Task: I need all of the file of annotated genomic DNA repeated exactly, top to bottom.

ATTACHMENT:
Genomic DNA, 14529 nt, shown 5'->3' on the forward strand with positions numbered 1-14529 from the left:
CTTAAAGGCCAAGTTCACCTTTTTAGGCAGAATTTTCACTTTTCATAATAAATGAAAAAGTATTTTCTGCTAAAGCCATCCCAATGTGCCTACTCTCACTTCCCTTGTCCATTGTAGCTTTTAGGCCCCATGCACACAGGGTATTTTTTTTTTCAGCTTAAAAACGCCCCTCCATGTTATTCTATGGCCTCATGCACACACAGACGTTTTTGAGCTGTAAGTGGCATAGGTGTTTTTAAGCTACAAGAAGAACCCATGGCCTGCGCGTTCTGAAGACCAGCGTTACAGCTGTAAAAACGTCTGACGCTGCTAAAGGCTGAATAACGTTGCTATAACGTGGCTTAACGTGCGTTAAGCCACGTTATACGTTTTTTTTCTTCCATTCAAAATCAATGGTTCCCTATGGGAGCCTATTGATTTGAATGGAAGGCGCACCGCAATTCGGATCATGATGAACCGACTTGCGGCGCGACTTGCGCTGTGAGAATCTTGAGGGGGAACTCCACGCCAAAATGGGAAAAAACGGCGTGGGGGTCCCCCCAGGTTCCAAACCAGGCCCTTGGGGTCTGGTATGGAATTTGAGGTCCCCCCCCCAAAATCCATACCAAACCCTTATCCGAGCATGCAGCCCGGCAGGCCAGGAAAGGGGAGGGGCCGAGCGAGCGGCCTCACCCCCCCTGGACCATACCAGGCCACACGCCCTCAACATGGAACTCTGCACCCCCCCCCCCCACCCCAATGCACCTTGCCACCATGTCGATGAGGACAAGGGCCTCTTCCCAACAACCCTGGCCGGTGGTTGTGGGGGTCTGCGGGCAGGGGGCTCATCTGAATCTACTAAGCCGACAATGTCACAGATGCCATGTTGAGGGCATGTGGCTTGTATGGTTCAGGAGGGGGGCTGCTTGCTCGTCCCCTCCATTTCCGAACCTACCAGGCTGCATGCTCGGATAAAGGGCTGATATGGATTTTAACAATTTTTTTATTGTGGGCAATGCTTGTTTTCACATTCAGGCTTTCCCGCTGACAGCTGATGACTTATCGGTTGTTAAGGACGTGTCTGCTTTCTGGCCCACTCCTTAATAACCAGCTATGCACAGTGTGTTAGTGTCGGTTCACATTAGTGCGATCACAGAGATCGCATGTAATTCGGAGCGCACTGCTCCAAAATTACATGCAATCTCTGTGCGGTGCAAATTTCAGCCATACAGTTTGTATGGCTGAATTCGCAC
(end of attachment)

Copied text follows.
Genomic DNA, 14529 nt, shown 5'->3' on the forward strand with positions numbered 1-14529 from the left:
CTTAAAGGCCAAGTTCACCTTTTTAGGCAGAATTTTCACTTTTCATAATAAATGAAAAAGTATTTTCTGCTAAAGCCATCCCAATGTGCCTACTCTCACTTCCCTTGTCCATTGTAGCTTTTAGGCCCCATGCACACAGGGTATTTTTTTTTTCAGCTTAAAAACGCCCCTCCATGTTATTCTATGGCCTCATGCACACACAGACGTTTTTGAGCTGTAAGTGGCATAGGTGTTTTTAAGCTACAAGAAGAACCCATGGCCTGCGCGTTCTGAAGACCAGCGTTACAGCTGTAAAAACGTCTGACGCTGCTAAAGGCTGAATAACGTTGCTATAACGTGGCTTAACGTGCGTTAAGCCACGTTATACGTTTTTTTTCTTCCATTCAAAATCAATGGTTCCCTATGGGAGCCTATTGATTTGAATGGAAGGCGCACCGCAATTCGGATCATGATGAACCGACTTGCGGCGCGACTTGCGCTGTGAGAATCTTGAGGGGGAACTCCACGCCAAAATGGGAAAAAACGGCGTGGGGGTCCCCCCAGGTTCCAAACCAGGCCCTTGGGGTCTGGTATGGAATTTGAGGTCCCCCCCCCAAAATCCATACCAAACCCTTATCCGAGCATGCAGCCCGGCAGGCCAGGAAAGGGGAGGGGCCGAGCGAGCGGCCTCACCCCCCCTGGACCATACCAGGCCACACGCCCTCAACATGGAACTCTGCACCCCCCCCCCCCACCCCAATGCACCTTGCCACCATGTCGATGAGGACAAGGGCCTCTTCCCAACAACCCTGGCCGGTGGTTGTGGGGGTCTGCGGGCAGGGGGCTCATCTGAATCTACTAAGCCGACAATGTCACAGATGCCATGTTGAGGGCATGTGGCTTGTATGGTTCAGGAGGGGGGCTGCTTGCTCGTCCCCTCCATTTCCGAACCTACCAGGCTGCATGCTCGGATAAAGGGCTGATATGGATTTTAACAATTTTTTTATTGTGGGCAATGCTTGTTTTCACATTCAGGCTTTCCCGCTGACAGCTGATGACTTATCGGTTGTTAAGGACGTGTCTGCTTTCTGGCCCACTCCTTAATAACCAGCTATGCACAGTGTGTTAGTGTCGGTTCACATTAGTGCGATCACAGAGATCGCATGTAATTCGGAGCGCACTGCTCCAAAATTACATGCAATCTCTGTGCGGTGCAAATTTCAGCCATACAGTTTGTATGGCTGAATTCGCAC